LOUISVILLE, Ky. - College tuition. Two cars. A fully paid off house. Ten million dollars.
That’s what the FBI says the estranged wife of an equipment manager tried to extort from Louisville men’s basketball coach Rick Pitino.
The alleged demands were made public Friday in a criminal complaint released shortly after Karen Cunagin Sypher surrendered to federal authorities and made an initial appearance in federal court. Along with the extortion allegations, Sypher is accused of lying to the FBI.
She didn’t enter a plea at Friday’s court appearance, but was released on her own recognizance with a warning from a federal magistrate not to speak ill of Pitino.
Sypher surrendered to federal authorities just over a week after the case exploded into the public when Pitino released a statement saying someone had tried to extort him.
Since that April 18 statement, Pitino has been silent. His attorney, Steve Pence, said Friday he has directed the coach not to comment further on the case.
“While Coach Pitino takes no comfort in this prosecution and remains astonished by these events, it marks a turning point that allows him to focus with a clear mind once again on his family and his team,” Pence said in a statement.
According to the criminal complaint, Sypher’s husband, Tim Sypher, brought Pitino a written list of demands including tuition, two cars of her choice, paying off her house and $3,000 per month. The demands later escalated to $10 million, the complaint said.
Authorities did not specify what sort of information Sypher may have been trying to use to extort the successful coach and said only that Pitino believed it was related to an unspecified 2003 encounter with her. Pitino took over Louisville’s basketball program in 2001.
The 56-year-old coach said last week that he had reported the extortion allegations to the FBI last month. Since then, Karen Sypher has given some media interviews, and one station said it chose not to air her allegations because they could not be confirmed.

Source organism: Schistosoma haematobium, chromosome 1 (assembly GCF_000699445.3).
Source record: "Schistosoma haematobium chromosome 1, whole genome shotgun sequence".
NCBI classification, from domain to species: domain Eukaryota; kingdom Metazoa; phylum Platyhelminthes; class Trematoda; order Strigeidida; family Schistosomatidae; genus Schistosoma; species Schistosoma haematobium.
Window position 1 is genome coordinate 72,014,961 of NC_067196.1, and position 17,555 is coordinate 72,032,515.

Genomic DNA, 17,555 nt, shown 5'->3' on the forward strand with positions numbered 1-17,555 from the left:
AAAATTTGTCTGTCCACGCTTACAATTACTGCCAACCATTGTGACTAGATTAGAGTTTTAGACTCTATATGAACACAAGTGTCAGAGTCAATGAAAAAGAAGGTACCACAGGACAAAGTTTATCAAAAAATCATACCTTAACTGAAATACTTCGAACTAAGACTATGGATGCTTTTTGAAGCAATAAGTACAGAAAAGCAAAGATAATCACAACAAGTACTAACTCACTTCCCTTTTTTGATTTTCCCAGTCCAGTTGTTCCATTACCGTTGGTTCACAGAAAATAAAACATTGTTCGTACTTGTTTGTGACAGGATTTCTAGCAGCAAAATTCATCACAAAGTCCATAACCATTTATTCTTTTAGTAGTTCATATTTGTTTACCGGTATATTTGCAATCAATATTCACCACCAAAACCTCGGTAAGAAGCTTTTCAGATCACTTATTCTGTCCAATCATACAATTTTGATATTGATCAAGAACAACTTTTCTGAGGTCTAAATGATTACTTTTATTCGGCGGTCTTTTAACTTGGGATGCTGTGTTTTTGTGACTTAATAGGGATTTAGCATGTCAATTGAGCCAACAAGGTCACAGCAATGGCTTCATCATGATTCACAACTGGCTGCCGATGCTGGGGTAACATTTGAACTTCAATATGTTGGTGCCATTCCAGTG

Tim Sypher, a longtime Pitino aide, voiced his support for his boss in a statement last week. Divorce papers for the couple have been filed in recent weeks.
Outside the courthouse, Karen Sypher’s attorney, Thomas Clay, declined to predict what might happen.
“The criminal complaint clearly reflects other people were involved in this,” Clay said. “Whether they will be charged, I don’t know.”
Clay declined to comment on Sypher’s allegation against Pitino. In court, she answered only “yes, sir” to questions from U.S. Magistrate Judge Dave Whalin, and she would not comment later.
According to the criminal complaint written by FBI Special Agent Steven Wight, Pitino received two voicemail messages from a man who did not identify himself on Feb. 26 and a third call on Feb. 28.
Pitino told Wight the first two concerned personal allegations that were “criminal in nature” and could harm the coach’s reputation, while the third was a threat to make the allegations public in two weeks.
Wight notes in the complaint that the truth about the allegations against Pitino is “suspect.” The allegations were left out of the criminal complaint.
Pitino told Wight he met with the Syphers after the first two calls and asked what she wanted and Karen Sypher talked about a house, cars and cash. Pitino told Wight that he played the voicemail for her and she denied knowing about the calls.
Kenyon Meyer, Tim Sypher’s attorney, said his client is not being targeted in the criminal investigation and is cooperating.
“This whole series of events has just been devastating,” Meyer said.
Wight said Karen Sypher hired an attorney March 22 and the attorney mailed Pitino a letter repeating the allegations made in the voicemail, but in greater detail.
In the letter, Sypher also accused Pitino of orchestrating the threatening calls, Wight said. The attorney filed a divorce petition on her behalf and made demands of Pitino, including one for $10 million, Wight said. An affidavit containing the allegations against Pitino and attached to the petition has been sealed.
Pitino signed a three-year contract extension with the Cardinals in May 2007 that could keep him at the school through 2013. The deal pays him an annual salary of $2.5 million a year if he stays until the end of the contract. He’ll receive loyalty bonuses of $3.6 million in 2010 and 2013 if he remains with the school.
Kuhn said a federal grand jury is scheduled to meet May 11 and 12 and could hear the case.
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